Degree Type


Date of Award


Degree Name

Doctor of Philosophy


Genetics, Development and Cell Biology


Bioinformatics and Computational Biology

First Advisor

Thomas Peterson


As major components in eukaryotic genomes, Transposable Elements (TEs) have been studied for decades. In the 1950s to 1990s, the predominant opinions considered TEs as “junk DNA” and “selfish elements”. However, subsequent studies showed that TEs are important players in genome dynamics. TEs are presented in many shapes and characteristics in genomes. Generally, two classes of TEs are distinguished by their transposition features: Class I TEs rely on RNA for their transposition, and Class II TEs are independent of RNA intermediates. In this thesis, I focus on the major type of Class II TEs which is called Terminal Inverted Repeat (TIR) elements. While most of the TIR TEs are heavily methylated and are considered inactive, recent studies have shown that in many plant genomes some TIR TE families are still able to transpose. Besides that, in certain situations, different TEs are capable to work together to generate larger rearrangements in genomes. In this thesis, I present our findings of novel TIR activities and the tools we developed to facilitate TE studies. This thesis contains 6 chapters and these results will contribute to our knowledge of TIR TEs in plant genomes.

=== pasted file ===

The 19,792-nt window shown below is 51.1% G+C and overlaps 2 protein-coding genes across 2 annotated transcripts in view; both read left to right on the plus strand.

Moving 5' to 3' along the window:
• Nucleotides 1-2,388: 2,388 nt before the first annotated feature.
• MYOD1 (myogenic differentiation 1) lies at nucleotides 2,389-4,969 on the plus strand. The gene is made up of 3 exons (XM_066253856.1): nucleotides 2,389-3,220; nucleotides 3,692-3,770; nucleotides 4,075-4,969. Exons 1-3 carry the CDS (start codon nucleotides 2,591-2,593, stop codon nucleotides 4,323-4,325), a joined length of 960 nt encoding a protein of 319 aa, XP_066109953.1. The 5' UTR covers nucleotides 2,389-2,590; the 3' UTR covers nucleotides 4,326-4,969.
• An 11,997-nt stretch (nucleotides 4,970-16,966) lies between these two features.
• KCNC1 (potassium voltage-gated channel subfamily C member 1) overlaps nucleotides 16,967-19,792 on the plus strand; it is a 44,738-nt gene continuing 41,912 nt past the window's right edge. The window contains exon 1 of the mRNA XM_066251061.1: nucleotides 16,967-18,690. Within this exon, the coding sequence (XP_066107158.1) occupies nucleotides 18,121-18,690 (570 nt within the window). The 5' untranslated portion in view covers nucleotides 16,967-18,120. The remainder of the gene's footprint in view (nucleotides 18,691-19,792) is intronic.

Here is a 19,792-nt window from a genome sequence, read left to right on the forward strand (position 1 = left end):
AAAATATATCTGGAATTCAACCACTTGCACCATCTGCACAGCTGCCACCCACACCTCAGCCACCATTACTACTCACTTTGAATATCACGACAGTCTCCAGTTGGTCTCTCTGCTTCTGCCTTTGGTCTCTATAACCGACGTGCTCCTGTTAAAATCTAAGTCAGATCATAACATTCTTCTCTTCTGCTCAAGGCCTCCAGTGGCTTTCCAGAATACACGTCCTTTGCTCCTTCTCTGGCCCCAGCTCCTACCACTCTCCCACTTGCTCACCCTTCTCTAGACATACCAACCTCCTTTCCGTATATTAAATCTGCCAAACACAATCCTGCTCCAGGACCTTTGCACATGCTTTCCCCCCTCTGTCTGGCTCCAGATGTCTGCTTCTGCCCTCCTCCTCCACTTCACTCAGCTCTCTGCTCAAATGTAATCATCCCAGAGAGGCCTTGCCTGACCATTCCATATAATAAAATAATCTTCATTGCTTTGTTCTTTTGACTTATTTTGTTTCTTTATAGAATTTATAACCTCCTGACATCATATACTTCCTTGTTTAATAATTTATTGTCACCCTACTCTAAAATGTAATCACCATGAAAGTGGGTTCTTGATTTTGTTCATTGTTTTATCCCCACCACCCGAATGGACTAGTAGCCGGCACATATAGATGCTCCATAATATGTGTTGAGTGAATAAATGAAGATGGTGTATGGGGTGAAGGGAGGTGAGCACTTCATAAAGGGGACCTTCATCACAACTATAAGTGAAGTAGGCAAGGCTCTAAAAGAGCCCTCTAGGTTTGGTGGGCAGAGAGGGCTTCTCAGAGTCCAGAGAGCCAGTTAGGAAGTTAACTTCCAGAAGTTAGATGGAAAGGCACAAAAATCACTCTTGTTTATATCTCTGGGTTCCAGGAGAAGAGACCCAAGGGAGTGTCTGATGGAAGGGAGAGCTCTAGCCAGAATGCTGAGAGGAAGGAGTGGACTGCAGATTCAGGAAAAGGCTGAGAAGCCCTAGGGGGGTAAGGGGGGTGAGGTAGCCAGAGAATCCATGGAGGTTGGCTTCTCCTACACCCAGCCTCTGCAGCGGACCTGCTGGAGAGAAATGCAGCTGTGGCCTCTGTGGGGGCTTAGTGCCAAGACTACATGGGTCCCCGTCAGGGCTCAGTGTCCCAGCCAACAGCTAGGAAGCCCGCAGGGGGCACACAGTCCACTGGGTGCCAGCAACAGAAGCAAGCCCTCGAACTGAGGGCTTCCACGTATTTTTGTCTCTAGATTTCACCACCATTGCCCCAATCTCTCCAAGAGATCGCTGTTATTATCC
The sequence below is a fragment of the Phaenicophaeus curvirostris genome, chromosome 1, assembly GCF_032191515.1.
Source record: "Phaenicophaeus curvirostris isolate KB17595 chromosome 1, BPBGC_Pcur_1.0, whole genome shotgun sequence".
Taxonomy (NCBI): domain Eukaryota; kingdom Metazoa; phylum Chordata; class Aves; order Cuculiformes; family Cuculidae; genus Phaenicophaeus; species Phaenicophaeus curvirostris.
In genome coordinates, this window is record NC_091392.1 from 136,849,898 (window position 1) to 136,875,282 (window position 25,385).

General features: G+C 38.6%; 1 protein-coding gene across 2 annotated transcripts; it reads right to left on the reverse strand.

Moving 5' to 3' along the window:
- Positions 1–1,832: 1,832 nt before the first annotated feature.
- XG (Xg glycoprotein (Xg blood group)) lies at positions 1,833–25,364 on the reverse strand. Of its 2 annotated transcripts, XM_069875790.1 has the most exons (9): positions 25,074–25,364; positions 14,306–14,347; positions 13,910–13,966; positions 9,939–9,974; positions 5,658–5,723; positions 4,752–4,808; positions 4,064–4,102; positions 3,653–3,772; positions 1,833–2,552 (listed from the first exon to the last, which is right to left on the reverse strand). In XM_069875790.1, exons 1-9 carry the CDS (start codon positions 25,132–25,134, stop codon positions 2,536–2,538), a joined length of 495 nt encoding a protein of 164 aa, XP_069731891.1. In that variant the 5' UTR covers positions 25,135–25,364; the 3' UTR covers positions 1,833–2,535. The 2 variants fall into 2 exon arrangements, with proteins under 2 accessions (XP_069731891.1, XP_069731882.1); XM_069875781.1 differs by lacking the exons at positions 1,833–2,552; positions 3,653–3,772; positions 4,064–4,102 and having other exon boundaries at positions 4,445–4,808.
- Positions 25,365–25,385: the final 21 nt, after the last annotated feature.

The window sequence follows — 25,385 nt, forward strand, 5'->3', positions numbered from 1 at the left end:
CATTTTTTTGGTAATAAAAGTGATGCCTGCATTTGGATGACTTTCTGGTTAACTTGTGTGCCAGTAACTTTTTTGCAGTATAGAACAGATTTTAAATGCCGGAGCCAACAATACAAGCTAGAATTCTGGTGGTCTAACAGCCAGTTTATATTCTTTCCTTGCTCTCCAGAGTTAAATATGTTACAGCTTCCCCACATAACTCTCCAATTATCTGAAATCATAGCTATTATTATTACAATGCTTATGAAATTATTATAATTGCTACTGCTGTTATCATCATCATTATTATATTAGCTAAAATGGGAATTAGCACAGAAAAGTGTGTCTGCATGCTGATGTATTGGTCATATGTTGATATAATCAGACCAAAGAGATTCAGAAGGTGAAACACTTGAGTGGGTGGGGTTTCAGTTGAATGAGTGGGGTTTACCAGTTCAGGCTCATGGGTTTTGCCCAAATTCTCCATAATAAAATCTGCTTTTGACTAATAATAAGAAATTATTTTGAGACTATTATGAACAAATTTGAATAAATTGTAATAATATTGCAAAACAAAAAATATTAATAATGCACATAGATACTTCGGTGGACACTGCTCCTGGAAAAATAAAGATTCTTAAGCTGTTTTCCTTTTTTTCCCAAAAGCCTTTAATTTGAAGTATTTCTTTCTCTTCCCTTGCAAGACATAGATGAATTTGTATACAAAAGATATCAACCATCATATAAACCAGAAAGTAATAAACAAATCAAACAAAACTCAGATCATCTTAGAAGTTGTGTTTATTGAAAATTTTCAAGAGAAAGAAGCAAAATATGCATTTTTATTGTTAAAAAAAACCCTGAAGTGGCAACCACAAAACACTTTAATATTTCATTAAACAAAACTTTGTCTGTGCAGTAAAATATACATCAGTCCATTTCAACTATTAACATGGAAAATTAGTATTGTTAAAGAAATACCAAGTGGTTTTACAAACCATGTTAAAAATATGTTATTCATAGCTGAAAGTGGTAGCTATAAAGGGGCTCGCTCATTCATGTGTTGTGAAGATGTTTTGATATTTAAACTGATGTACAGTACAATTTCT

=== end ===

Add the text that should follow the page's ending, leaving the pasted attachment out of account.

Copyright Owner

Weijia Su



File Format


File Size

219 pages

Available for download on Saturday, August 28, 2021